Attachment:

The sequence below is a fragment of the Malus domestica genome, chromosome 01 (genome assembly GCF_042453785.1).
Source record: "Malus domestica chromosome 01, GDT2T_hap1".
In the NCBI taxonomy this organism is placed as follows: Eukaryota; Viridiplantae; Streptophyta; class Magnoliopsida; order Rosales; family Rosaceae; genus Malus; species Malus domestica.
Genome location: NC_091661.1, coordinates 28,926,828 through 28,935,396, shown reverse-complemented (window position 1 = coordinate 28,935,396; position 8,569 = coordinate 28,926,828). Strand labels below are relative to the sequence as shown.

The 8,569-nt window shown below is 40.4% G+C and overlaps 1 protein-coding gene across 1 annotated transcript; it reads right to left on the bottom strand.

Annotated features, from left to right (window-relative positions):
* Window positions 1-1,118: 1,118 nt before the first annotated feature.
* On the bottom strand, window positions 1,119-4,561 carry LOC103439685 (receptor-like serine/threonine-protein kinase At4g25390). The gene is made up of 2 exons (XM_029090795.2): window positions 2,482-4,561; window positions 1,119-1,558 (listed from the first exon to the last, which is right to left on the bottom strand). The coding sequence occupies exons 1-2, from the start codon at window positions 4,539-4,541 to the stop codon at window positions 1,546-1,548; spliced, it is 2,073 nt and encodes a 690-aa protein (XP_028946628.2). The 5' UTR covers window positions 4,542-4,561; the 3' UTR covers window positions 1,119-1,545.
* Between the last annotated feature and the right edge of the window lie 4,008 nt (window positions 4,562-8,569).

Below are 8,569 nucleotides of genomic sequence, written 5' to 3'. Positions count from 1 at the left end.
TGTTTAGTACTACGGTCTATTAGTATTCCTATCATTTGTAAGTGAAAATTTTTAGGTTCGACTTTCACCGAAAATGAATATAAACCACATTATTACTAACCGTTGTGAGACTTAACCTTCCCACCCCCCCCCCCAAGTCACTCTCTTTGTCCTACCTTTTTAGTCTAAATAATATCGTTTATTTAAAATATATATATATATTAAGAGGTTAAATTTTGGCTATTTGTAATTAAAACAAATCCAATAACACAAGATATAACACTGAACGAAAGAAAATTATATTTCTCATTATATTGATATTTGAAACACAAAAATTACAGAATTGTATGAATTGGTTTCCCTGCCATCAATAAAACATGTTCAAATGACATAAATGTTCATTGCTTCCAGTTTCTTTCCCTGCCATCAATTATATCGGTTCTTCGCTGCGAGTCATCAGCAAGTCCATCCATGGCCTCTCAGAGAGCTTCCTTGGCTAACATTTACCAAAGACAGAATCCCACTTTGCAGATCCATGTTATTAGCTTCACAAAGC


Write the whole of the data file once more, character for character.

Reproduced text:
The sequence below is a fragment of the Malus domestica genome, chromosome 01 (genome assembly GCF_042453785.1).
Source record: "Malus domestica chromosome 01, GDT2T_hap1".
In the NCBI taxonomy this organism is placed as follows: Eukaryota; Viridiplantae; Streptophyta; class Magnoliopsida; order Rosales; family Rosaceae; genus Malus; species Malus domestica.
Genome location: NC_091661.1, coordinates 28,926,828 through 28,935,396, shown reverse-complemented (window position 1 = coordinate 28,935,396; position 8,569 = coordinate 28,926,828). Strand labels below are relative to the sequence as shown.

The 8,569-nt window shown below is 40.4% G+C and overlaps 1 protein-coding gene across 1 annotated transcript; it reads right to left on the bottom strand.

Annotated features, from left to right (window-relative positions):
* Window positions 1-1,118: 1,118 nt before the first annotated feature.
* On the bottom strand, window positions 1,119-4,561 carry LOC103439685 (receptor-like serine/threonine-protein kinase At4g25390). The gene is made up of 2 exons (XM_029090795.2): window positions 2,482-4,561; window positions 1,119-1,558 (listed from the first exon to the last, which is right to left on the bottom strand). The coding sequence occupies exons 1-2, from the start codon at window positions 4,539-4,541 to the stop codon at window positions 1,546-1,548; spliced, it is 2,073 nt and encodes a 690-aa protein (XP_028946628.2). The 5' UTR covers window positions 4,542-4,561; the 3' UTR covers window positions 1,119-1,545.
* Between the last annotated feature and the right edge of the window lie 4,008 nt (window positions 4,562-8,569).

Below are 8,569 nucleotides of genomic sequence, written 5' to 3'. Positions count from 1 at the left end.
TGTTTAGTACTACGGTCTATTAGTATTCCTATCATTTGTAAGTGAAAATTTTTAGGTTCGACTTTCACCGAAAATGAATATAAACCACATTATTACTAACCGTTGTGAGACTTAACCTTCCCACCCCCCCCCCCAAGTCACTCTCTTTGTCCTACCTTTTTAGTCTAAATAATATCGTTTATTTAAAATATATATATATATTAAGAGGTTAAATTTTGGCTATTTGTAATTAAAACAAATCCAATAACACAAGATATAACACTGAACGAAAGAAAATTATATTTCTCATTATATTGATATTTGAAACACAAAAATTACAGAATTGTATGAATTGGTTTCCCTGCCATCAATAAAACATGTTCAAATGACATAAATGTTCATTGCTTCCAGTTTCTTTCCCTGCCATCAATTATATCGGTTCTTCGCTGCGAGTCATCAGCAAGTCCATCCATGGCCTCTCAGAGAGCTTCCTTGGCTAACATTTACCAAAGACAGAATCCCACTTTGCAGATCCATGTTATTAGCTTCACAAAGC